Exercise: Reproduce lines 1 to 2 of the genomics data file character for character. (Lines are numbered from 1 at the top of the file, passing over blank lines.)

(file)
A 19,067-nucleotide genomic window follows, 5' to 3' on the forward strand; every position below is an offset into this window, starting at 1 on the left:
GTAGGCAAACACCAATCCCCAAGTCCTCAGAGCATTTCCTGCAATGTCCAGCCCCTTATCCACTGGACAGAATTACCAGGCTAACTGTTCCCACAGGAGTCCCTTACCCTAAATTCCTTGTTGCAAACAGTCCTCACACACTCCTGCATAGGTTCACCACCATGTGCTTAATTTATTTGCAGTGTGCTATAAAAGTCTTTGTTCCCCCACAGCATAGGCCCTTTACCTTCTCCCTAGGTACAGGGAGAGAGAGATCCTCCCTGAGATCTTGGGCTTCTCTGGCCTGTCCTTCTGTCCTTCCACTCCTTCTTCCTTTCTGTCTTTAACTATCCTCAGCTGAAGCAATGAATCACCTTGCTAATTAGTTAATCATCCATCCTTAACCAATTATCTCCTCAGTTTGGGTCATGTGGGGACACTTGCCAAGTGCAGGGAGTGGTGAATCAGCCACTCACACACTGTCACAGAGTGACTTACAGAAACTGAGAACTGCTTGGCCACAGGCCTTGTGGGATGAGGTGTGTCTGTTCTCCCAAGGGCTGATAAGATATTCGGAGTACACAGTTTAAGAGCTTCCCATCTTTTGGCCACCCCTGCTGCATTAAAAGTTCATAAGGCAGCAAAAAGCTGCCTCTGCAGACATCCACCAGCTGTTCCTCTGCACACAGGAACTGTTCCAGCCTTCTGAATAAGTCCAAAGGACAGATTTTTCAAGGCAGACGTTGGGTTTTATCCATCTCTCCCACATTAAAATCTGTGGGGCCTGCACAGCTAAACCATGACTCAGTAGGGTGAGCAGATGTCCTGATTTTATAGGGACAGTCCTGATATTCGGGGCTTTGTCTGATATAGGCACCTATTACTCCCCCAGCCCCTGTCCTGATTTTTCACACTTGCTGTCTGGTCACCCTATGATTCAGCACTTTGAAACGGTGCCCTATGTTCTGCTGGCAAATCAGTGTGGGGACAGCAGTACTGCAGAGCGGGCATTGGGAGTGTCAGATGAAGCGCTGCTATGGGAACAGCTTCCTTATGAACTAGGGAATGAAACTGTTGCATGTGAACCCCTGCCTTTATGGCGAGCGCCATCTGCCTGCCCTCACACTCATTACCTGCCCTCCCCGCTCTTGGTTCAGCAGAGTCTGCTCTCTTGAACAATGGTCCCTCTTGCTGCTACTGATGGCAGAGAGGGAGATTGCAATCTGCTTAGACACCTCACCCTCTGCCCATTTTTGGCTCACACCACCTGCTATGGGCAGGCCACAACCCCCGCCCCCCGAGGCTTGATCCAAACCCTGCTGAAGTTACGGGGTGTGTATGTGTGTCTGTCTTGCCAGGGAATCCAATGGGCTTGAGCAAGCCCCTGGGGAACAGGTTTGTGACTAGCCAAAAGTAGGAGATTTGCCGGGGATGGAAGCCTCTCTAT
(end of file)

A 19,067-nucleotide genomic window follows, 5' to 3' on the forward strand; every position below is an offset into this window, starting at 1 on the left:
GTAGGCAAACACCAATCCCCAAGTCCTCAGAGCATTTCCTGCAATGTCCAGCCCCTTATCCACTGGACAGAATTACCAGGCTAACTGTTCCCACAGGAGTCCCTTACCCTAAATTCCTTGTTGCAAACAGTCCTCACACACTCCTGCATAGGTTCACCACCATGTGCTTAATTTATTTGCAGTGTGCTATAAAAGTCTTTGTTCCCCCACAGCATAGGCCCTTTACCTTCTCCCTAGGTACAGGGAGAGAGAGATCCTCCCTGAGATCTTGGGCTTCTCTGGCCTGTCCTTCTGTCCTTCCACTCCTTCTTCCTTTCTGTCTTTAACTATCCTCAGCTGAAGCAATGAATCACCTTGCTAATTAGTTAATCATCCATCCTTAACCAATTATCTCCTCAGTTTGGGTCATGTGGGGACACTTGCCAAGTGCAGGGAGTGGTGAATCAGCCACTCACACACTGTCACAGAGTGACTTACAGAAACTGAGAACTGCTTGGCCACAGGCCTTGTGGGATGAGGTGTGTCTGTTCTCCCAAGGGCTGATAAGATATTCGGAGTACACAGTTTAAGAGCTTCCCATCTTTTGGCCACCCCTGCTGCATTAAAAGTTCATAAGGCAGCAAAAAGCTGCCTCTGCAGACATCCACCAGCTGTTCCTCTGCACACAGGAACTGTTCCAGCCTTCTGAATAAGTCCAAAGGACAGATTTTTCAAGGCAGACGTTGGGTTTTATCCATCTCTCCCACATTAAAATCTGTGGGGCCTGCACAGCTAAACCATGACTCAGTAGGGTGAGCAGATGTCCTGATTTTATAGGGACAGTCCTGATATTCGGGGCTTTGTCTGATATAGGCACCTATTACTCCCCCAGCCCCTGTCCTGATTTTTCACACTTGCTGTCTGGTCACCCTATGATTCAGCACTTTGAAACGGTGCCCTATGTTCTGCTGGCAAATCAGTGTGGGGACAGCAGTACTGCAGAGCGGGCATTGGGAGTGTCAGATGAAGCGCTGCTATGGGAACAGCTTCCTTATGAACTAGGGAATGAAACTGTTGCATGTGAACCCCTGCCTTTATGGCGAGCGCCATCTGCCTGCCCTCACACTCATTACCTGCCCTCCCCGCTCTTGGTTCAGCAGAGTCTGCTCTCTTGAACAATGGTCCCTCTTGCTGCTACTGATGGCAGAGAGGGAGATTGCAATCTGCTTAGACACCTCACCCTCTGCCCATTTTTGGCTCACACCACCTGCTATGGGCAGGCCACAACCCCCGCCCCCCGAGGCTTGATCCAAACCCTGCTGAAGTTACGGGGTGTGTATGTGTGTCTGTCTTGCCAGGGAATCCAATGGGCTTGAGCAAGCCCCTGGGGAACAGGTTTGTGACTAGCCAAAAGTAGGAGATTTGCCGGGGATGGAAGCCTCTCTAT